Classic Rye Bread with Caraway Seeds
By Michael Ruhlman | Published: January 10, 2011
A loaf of rye bread

What has surprised me most about all my breads using non-wheat grains is how richly flavored they are. Far more than anything you can find at the grocery store. And they all feel so satisfying to eat, the intriguing flavors and the solid bite they give.

Here is a classic, deli-style rye that would be perfect for some homemade corned beef or pastrami. But you don’t need much to enjoy this bread. One of my favorite ways to eat is to toast a slice, then rub it with a halved clove of garlic, then butter it. So good.

The following recipe can be shaped into a loaf, into a boule or even a baguette (if you wanted small slices for canapes or small sandwiches for instance). The caraway seeds can be omitted if you wish, but I love the added flavor they bring. The ratio here is 3 parts bread flour and 2 parts rye. If you want to use a sourdough starter, an excellent idea if you have starter on hand, use equal parts bread flour, rye, regular starter, and water.
Classic Rye Bread

12 ounces/340 grams bread flour
8 ounces/230 grams rye flour
12 ounces/340 grams water
1 teaspoon/3 grams active dry yeast (if you need a fast rise, you can double this)
1 tablespoon/7 grams caraway seeds
2 teaspoons/10 grams kosher salt

Combine all ingredients in the bowl of a standing mixer (or any bowl if you’re mixing by hand). Mix and knead the dough until the dough is smooth and elastic, about 10 minutes. You should be able to stretch the dough to translucency without tearing it.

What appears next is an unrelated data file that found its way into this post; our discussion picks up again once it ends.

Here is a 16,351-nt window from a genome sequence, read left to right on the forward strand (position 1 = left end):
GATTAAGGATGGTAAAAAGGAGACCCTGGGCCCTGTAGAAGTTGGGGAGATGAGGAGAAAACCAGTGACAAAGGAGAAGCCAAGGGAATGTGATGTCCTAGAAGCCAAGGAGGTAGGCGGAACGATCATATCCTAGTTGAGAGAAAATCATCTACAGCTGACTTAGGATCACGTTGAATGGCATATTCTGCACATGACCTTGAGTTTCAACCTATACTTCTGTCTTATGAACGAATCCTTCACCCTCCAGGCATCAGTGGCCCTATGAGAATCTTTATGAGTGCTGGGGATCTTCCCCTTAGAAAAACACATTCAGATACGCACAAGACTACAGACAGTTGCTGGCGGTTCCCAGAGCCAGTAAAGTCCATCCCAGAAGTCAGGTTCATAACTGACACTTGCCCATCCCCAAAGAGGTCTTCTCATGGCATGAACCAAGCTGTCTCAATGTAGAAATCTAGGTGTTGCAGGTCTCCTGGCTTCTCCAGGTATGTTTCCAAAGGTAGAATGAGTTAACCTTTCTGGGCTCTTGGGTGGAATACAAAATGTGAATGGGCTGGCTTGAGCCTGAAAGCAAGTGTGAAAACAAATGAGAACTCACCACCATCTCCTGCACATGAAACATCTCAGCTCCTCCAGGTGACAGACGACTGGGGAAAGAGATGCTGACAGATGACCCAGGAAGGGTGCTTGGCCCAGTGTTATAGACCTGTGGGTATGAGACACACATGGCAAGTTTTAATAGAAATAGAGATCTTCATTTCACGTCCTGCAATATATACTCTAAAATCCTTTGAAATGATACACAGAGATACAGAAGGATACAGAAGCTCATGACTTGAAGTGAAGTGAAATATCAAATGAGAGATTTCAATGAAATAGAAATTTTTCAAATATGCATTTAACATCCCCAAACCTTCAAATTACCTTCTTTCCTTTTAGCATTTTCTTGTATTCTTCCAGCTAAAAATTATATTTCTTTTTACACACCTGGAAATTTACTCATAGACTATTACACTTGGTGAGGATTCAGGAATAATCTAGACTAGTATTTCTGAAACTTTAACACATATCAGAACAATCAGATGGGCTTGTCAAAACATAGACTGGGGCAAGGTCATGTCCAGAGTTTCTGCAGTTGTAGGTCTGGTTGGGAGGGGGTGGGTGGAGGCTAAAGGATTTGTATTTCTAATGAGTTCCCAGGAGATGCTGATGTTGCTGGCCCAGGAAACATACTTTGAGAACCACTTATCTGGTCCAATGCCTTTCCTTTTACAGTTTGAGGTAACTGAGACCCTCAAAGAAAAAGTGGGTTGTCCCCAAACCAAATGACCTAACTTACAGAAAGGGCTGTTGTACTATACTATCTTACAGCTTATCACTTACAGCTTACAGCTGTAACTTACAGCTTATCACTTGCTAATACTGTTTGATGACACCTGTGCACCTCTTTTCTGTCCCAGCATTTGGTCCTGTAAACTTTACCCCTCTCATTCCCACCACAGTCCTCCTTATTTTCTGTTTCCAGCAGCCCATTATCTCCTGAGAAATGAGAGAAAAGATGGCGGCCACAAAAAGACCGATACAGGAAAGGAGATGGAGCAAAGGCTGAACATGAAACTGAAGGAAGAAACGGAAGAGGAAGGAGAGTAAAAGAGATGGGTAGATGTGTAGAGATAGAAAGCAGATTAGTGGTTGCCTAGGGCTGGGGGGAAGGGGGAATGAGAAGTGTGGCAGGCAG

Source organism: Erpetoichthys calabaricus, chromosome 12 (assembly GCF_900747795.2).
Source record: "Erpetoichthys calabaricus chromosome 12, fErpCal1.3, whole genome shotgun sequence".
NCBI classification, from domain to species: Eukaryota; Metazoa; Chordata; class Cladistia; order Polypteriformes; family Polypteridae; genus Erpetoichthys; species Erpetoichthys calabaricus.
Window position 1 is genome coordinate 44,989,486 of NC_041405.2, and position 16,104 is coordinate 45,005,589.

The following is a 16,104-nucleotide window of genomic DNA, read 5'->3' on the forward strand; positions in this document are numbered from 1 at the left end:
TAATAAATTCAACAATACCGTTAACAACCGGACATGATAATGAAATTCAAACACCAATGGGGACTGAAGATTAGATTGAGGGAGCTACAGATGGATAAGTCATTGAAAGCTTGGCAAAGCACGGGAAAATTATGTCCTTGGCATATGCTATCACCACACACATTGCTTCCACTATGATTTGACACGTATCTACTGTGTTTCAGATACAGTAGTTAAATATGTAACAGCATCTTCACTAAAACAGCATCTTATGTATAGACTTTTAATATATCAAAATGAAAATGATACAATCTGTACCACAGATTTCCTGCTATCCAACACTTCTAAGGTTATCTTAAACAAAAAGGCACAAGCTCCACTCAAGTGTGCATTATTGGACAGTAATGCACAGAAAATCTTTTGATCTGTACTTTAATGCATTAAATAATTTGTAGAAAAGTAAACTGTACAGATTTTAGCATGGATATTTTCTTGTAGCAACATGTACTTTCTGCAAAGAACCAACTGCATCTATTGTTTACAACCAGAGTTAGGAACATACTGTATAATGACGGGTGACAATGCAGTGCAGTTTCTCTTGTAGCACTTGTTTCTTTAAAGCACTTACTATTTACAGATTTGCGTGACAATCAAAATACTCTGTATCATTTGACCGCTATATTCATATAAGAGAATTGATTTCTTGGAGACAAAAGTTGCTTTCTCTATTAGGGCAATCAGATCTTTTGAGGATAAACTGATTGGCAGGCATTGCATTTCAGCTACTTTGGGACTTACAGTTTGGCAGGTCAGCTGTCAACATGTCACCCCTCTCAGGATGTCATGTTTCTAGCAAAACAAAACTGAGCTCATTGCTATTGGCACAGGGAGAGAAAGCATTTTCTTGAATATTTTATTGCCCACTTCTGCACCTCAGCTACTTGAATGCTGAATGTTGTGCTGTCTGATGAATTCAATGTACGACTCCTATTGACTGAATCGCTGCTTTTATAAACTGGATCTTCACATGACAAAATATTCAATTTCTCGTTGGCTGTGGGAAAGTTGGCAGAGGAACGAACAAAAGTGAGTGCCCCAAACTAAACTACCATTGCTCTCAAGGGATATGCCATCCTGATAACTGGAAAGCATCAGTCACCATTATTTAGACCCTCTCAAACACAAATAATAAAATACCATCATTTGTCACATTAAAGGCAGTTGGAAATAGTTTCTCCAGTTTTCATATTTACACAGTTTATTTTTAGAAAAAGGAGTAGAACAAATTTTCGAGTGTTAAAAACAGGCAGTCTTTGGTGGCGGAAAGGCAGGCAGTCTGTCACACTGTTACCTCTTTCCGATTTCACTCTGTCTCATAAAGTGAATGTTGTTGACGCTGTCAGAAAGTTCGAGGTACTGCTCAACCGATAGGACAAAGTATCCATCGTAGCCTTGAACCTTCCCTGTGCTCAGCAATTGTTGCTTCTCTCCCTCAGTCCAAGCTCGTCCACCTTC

Let the dough rise in the bowl, covered, till it’s doubled in size, at least two hours and as many as four.
Knead the dough to force out gas and redistribute the yeast and shape it into a rectangle about an inch thick. Let it rest for ten minutes covered with a towel.
Prepare a loaf pan with vegetable oil spray, oil or butter.
Shape the dough: Starting at the top of the rectangle, fold the dough over on itself and pound it down to seal it. Keep folding and pounding until you have a squat, tubular shape. Roll it back and for the tighten the interior.
Put the dough top side up into the prepared loaf pan. Cover with a towel and let it rise for an hour.
Preheat your oven to 450 degrees.
When the second rise is done, slash it lengthwise down it the center, and bake for a half hour. Turn the oven down to 375 degrees F. and continue baking till done, another 15 to 30 minutes. (If you’re unsure about doneness, use a thermometer and remove the dough when its internal temperature is 200 degrees.

Yield: one 2-pound loaf

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